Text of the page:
Florence and Milly got involved, and suggested I’d been with them at the party as well, and I was well on the road to full-blown panic. There was no one else who had been there who could help fill in the gaps – everyone who was there had been as out of their skulls as me, and could barely remember what they had been doing, let alone keeping tabs on my actions.
Mum took to listening outside my door when I was on the phone. She had asked me directly several times what was going on, but I was evasive and just blew up at her if she asked too much, and so she was trying to find out in her own way.
Now I’ve got kids of my own, I can completely understand how worried she was about me – I’d broken up with Chrissie, I’d started hanging around with all these different girls, I’d been to some out-of-control booze and pills party that had resulted in five people being hospitalised, and now I was having secret conversations with people at all hours of the night and day. I can understand it now. Not then. Then, finding Mum hanging around outside my door with all sorts of invented excuses made me madder and madder.
I even called Matty about it. I knew he’d had escapades in the past, he’d brought enough different women round to Sunday lunch before he met Lau that I knew he’d been around a bit, and although I wasn’t going to tell him exactly what kind of a situation I found myself in, I hoped he might be cool enough to understand and just have a chat.
When I heard a noise outside my door as I was talking to Katya one afternoon, telling her for the millionth time that I didn’t know what to do, I was sure it was Mum. I pulled the door open and was not surprised to find her standing there with a pile of my underpants. I was enraged.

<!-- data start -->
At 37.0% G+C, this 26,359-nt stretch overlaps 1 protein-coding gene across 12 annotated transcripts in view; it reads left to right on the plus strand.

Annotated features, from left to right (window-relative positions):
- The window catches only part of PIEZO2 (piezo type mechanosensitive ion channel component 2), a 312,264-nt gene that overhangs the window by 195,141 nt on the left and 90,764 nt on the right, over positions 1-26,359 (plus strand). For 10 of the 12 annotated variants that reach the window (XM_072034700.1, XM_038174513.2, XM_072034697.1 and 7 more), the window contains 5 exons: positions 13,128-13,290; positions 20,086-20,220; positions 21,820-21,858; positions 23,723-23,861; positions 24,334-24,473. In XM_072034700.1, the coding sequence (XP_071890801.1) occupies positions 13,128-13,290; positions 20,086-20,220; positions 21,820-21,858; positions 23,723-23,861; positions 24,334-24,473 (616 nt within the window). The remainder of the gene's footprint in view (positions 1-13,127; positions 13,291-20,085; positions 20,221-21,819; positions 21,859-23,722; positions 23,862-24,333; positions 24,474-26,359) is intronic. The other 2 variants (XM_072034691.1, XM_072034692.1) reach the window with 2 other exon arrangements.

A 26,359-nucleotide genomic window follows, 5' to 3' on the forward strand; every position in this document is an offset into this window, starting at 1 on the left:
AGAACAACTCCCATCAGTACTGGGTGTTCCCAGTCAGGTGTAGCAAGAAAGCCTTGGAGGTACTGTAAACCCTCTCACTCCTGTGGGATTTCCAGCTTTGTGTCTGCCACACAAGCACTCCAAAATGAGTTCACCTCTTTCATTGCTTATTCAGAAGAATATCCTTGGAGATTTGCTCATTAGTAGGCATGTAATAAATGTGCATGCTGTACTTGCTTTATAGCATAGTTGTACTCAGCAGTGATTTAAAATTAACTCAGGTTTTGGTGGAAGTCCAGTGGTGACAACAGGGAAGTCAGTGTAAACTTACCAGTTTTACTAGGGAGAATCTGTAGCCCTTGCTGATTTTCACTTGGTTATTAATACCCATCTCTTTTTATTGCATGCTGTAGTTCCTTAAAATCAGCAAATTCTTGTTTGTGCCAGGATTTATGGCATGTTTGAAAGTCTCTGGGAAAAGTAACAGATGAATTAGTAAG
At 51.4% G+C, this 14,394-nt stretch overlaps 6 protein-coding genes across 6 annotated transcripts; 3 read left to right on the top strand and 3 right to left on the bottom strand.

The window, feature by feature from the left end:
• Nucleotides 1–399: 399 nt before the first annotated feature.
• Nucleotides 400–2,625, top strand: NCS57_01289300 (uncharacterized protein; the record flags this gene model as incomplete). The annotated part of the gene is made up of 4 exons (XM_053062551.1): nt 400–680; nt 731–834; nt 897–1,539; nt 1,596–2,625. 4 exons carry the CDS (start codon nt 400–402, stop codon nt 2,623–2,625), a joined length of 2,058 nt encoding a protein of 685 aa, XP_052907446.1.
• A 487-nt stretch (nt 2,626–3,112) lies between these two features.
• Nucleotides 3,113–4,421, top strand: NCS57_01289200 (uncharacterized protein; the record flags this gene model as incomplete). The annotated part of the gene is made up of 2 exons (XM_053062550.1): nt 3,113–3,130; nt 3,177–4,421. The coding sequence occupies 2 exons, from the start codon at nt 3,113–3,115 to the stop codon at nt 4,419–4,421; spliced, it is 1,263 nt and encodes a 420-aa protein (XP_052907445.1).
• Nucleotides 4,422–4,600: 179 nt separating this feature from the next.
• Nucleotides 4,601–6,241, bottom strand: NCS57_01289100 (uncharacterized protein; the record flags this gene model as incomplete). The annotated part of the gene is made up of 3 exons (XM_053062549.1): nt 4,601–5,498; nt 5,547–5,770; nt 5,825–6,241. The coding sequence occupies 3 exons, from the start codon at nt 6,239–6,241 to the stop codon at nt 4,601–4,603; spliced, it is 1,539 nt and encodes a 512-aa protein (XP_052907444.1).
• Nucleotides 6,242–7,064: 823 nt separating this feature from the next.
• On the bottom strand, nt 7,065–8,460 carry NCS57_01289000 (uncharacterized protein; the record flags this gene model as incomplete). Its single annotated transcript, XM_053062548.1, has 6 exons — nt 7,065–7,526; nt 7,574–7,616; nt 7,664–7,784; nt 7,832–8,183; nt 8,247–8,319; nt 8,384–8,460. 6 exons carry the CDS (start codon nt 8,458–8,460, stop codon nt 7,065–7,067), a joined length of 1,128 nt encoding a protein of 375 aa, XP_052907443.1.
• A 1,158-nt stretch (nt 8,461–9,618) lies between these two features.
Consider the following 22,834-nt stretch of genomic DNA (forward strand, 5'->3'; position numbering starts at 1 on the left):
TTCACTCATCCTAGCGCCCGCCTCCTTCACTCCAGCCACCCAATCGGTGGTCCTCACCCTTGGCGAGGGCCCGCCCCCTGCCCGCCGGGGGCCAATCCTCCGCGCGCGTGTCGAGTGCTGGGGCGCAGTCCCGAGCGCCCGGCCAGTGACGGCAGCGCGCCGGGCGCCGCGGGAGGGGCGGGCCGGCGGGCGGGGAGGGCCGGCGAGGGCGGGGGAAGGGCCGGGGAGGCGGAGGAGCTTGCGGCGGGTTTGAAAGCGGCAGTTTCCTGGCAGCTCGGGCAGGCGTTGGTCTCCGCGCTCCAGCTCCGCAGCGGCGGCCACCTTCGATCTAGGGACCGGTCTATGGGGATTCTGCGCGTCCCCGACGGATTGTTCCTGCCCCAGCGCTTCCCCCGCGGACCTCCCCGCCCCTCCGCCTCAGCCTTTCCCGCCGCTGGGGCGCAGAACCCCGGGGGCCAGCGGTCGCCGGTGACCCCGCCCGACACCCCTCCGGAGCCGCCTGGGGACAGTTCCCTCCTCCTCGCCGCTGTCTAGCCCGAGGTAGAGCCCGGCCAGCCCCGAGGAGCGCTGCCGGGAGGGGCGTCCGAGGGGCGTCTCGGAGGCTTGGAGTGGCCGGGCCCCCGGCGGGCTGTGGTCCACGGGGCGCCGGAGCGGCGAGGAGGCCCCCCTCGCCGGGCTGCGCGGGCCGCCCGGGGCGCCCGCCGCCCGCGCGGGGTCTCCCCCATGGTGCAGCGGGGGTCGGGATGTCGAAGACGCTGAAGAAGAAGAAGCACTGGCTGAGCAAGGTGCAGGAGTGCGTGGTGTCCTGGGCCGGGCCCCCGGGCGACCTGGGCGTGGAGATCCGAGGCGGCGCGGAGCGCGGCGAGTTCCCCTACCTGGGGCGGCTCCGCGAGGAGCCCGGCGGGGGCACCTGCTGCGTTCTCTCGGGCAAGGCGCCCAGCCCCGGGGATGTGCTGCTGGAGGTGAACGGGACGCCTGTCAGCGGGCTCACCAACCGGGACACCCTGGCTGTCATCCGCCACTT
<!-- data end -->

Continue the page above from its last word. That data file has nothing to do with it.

‘Mum, will you just fuck off. I’m having a private conversation.’
‘There’s no need for language like that, Cal, I’m just bringing your clean washing.’
I snatched the underwear from her and threw it on my bed.
‘Just leave me the fuck alone.’
‘Don’t speak to me like that.’
‘Stop spying on me then.’
I pushed past her and ran downstairs, aware that she was following me. I still had my phone in my hand, and I put it to my ear.
‘Katya, I’ll call you back.’
I turned round to face Mum, and she was so close behind me that she ran into me.
‘Mum, just f … go away.’
‘Cal, I’m not spying, I was just –’
‘Save it, you never give me a bloody moment’s peace, I can see why everyone calls you a meddling bitch.’
I hadn’t meant to be so harsh, and I knew from her expression I’d hurt her. It was Mum’s thing, to be caring and to let our teasing and our insults about it roll off her, and just carry on caring anyway, and to throw it in her face wasn’t the most loving thing her son could do. In my defence, I was in the middle of a crisis, and needed some space. I hope none of my children ever makes me feel like I made my mum look at that moment.
Mum backed away, holding her hands palm up as if to fend me off, and I turned round and stalked out to the toilet in the utility room. I sat down, breathing hard, trying to ignore the voice in my head that told me I’d just gone too far with Mum. I looked at my phone, thought about calling Katya back, or answering one of the several texts from her, Florence or Milly that had popped up since I’d last looked. They really were undertaking a concerted campaign to give me as little peace as my mum seemed to want to give me.